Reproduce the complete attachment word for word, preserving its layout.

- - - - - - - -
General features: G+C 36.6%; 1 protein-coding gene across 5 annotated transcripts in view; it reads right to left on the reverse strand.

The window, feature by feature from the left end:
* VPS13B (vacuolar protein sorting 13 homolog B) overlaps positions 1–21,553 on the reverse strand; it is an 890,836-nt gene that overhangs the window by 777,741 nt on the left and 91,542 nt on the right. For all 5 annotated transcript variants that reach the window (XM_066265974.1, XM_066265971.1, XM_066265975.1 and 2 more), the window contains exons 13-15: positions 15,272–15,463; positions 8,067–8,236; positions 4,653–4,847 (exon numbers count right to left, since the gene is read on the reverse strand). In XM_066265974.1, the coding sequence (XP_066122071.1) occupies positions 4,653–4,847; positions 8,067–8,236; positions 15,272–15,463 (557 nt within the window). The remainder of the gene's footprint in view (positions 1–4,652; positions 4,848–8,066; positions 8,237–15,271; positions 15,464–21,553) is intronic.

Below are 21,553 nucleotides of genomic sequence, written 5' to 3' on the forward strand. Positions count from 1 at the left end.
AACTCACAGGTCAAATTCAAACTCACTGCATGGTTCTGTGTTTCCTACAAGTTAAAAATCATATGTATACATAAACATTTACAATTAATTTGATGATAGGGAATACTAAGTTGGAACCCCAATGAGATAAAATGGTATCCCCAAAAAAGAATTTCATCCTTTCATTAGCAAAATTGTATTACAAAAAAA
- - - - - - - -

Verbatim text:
General features: G+C 36.6%; 1 protein-coding gene across 5 annotated transcripts in view; it reads right to left on the reverse strand.

The window, feature by feature from the left end:
* VPS13B (vacuolar protein sorting 13 homolog B) overlaps positions 1–21,553 on the reverse strand; it is an 890,836-nt gene that overhangs the window by 777,741 nt on the left and 91,542 nt on the right. For all 5 annotated transcript variants that reach the window (XM_066265974.1, XM_066265971.1, XM_066265975.1 and 2 more), the window contains exons 13-15: positions 15,272–15,463; positions 8,067–8,236; positions 4,653–4,847 (exon numbers count right to left, since the gene is read on the reverse strand). In XM_066265974.1, the coding sequence (XP_066122071.1) occupies positions 4,653–4,847; positions 8,067–8,236; positions 15,272–15,463 (557 nt within the window). The remainder of the gene's footprint in view (positions 1–4,652; positions 4,848–8,066; positions 8,237–15,271; positions 15,464–21,553) is intronic.

Below are 21,553 nucleotides of genomic sequence, written 5' to 3' on the forward strand. Positions count from 1 at the left end.
AACTCACAGGTCAAATTCAAACTCACTGCATGGTTCTGTGTTTCCTACAAGTTAAAAATCATATGTATACATAAACATTTACAATTAATTTGATGATAGGGAATACTAAGTTGGAACCCCAATGAGATAAAATGGTATCCCCAAAAAAGAATTTCATCCTTTCATTAGCAAAATTGTATTACAAAAAAA